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Service brands: Making intangible a tangible

Service brands: Making intangible a tangible

Author | Ankit Mogra | Monday, Aug 16,2004 8:07 AM

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Service brands: Making intangible a tangible

Building and managing a service brand can pose challenges quite different from that of a product brand. What makes the task tougher is the fact that customers can't see or touch the services before they actually consume or purchase them.

"If service brands have to flourish profitably, people and processes in an organisation should together try to deliver 'branded customer experience'. Service brands must move away from customer transaction to customer relationship," said Hemant Sachdev, Corporate Director-Marketing, Bharti Group. He identified the need for a formal measurement and review mechanism that links itself to the overall policy and the rewards within the company. Explaining further he said, "Airtel spends large amounts on brand development, employee training and customer care, and we have a mechanism in place to formally measure the returns on such expenditures through our models like Brand Track, quarterly customer satisfaction and employee satisfaction check".

Commenting on the issue of brand loyalty in the telecommunication industry, he said, "Statistically there are three essential elements involved: network, billing process and customer care, which need to be taken care of for high brand loyalty." He made an interesting observation: that for service brands there is no simulation environment, as they are produced and consumed simultaneously. "India has all the requisite resources to be the global leader in the service industry but there is a long way to go before our service brands stand tall with the mature economies of the world," he commented about the future of service brands in India.

Sanjeev Bikhchandani, CEO, Naukari.com, observed that the branding basics are more or less the same for both service brands and product brands. He said, "The basic idea is to reflect the core value of the brand through an effectively devised communication strategy". The biggest challenge for service brands, according to him, is that there is "no product that can be showcased".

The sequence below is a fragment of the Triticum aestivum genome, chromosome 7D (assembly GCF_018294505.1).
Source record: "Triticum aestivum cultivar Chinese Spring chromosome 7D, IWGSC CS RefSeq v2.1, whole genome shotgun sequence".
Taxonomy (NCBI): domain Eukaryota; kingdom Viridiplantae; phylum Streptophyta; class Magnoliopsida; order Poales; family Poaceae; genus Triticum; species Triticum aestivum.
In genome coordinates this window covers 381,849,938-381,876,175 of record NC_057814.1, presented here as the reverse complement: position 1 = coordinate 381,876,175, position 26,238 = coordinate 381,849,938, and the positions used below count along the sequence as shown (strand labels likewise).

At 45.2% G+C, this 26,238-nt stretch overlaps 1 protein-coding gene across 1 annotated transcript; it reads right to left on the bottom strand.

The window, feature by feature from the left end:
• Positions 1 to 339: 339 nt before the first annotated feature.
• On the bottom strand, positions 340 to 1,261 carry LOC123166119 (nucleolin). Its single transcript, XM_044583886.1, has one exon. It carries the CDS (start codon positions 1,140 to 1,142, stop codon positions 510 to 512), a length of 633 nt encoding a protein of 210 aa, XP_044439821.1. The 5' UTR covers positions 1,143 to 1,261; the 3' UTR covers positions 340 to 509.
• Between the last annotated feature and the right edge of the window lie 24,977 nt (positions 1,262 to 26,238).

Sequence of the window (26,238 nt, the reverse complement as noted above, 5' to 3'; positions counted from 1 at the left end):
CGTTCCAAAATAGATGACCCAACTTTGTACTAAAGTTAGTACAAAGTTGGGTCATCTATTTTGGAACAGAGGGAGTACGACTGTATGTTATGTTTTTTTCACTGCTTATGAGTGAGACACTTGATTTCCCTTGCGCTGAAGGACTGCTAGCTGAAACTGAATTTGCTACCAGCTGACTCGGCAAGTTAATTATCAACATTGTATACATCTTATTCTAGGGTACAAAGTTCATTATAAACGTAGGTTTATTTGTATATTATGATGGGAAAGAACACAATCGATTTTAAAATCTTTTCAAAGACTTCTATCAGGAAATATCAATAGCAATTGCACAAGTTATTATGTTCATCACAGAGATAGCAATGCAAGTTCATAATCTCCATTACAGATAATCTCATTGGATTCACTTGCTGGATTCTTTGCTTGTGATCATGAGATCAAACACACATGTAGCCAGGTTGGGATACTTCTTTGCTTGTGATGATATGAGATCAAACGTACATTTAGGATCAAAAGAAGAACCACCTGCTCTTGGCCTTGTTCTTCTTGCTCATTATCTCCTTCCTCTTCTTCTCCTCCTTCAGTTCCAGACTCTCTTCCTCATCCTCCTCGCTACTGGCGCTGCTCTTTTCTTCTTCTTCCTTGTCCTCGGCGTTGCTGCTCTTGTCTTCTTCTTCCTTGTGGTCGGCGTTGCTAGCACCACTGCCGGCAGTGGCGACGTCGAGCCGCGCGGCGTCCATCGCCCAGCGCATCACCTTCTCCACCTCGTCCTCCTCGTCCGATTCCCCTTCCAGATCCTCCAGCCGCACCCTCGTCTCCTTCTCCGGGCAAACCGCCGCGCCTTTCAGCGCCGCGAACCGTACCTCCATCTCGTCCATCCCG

"Process standardization, strong belief in the core values of the brand and people training are ways to encounter the 'no-product' challenge of service brands," Bikhchaandani said. He is very positive about the future of service brands in India, adding that the service industry contributes substantially to the country's GDP. But his mantra for successful service branding is to give a "tangible form to a service brand, which itself is an intangible, through an effective and coherent communication strategy".

Ashutosh Khanna, VP, Grey Worldwide said, "Marketing and delivery of service brands are very critical in themselves. Every interaction between the service brand and its customers has to be unique and fulfilling". Citing the example of Barista, he said, "Service brands need to consistently deliver quality, brand promise and value for money. Advertising comes only second to these".

According to him, the key to customer retention in the service industry is "recognising your customers and building a relationship with them. Such relationships last long, very long, provided these are nurtured carefully".

Anil Syal, GM-Marketing, Safe Express Pvt. Ltd., lays emphasis on disciplined systems and procedures to give customers a wholesome service experience. "Brand positioning in the lead role with the other organizational aspects such as employees and corporate philosophy in the supporting cast are the key ingredients that make for a successful service brand," asserts Syal. Lack of global benchmarking in the service sector, he thinks, is a major area of concern. On India's prospects, he said, "India is already there and the escalating BPOs and the growing software industry is very clear evidence of our dominance. Indian service brands are close to global standards and are available at lower prices".

Developments in the service industry suggest that there are many parameters crucial to a service brand's growth but branding in the service sector is all about what you believe about your brand as much as what you say about it. And internal brand management and communication as well as external communication are equally vital to the marketing success of service brands.

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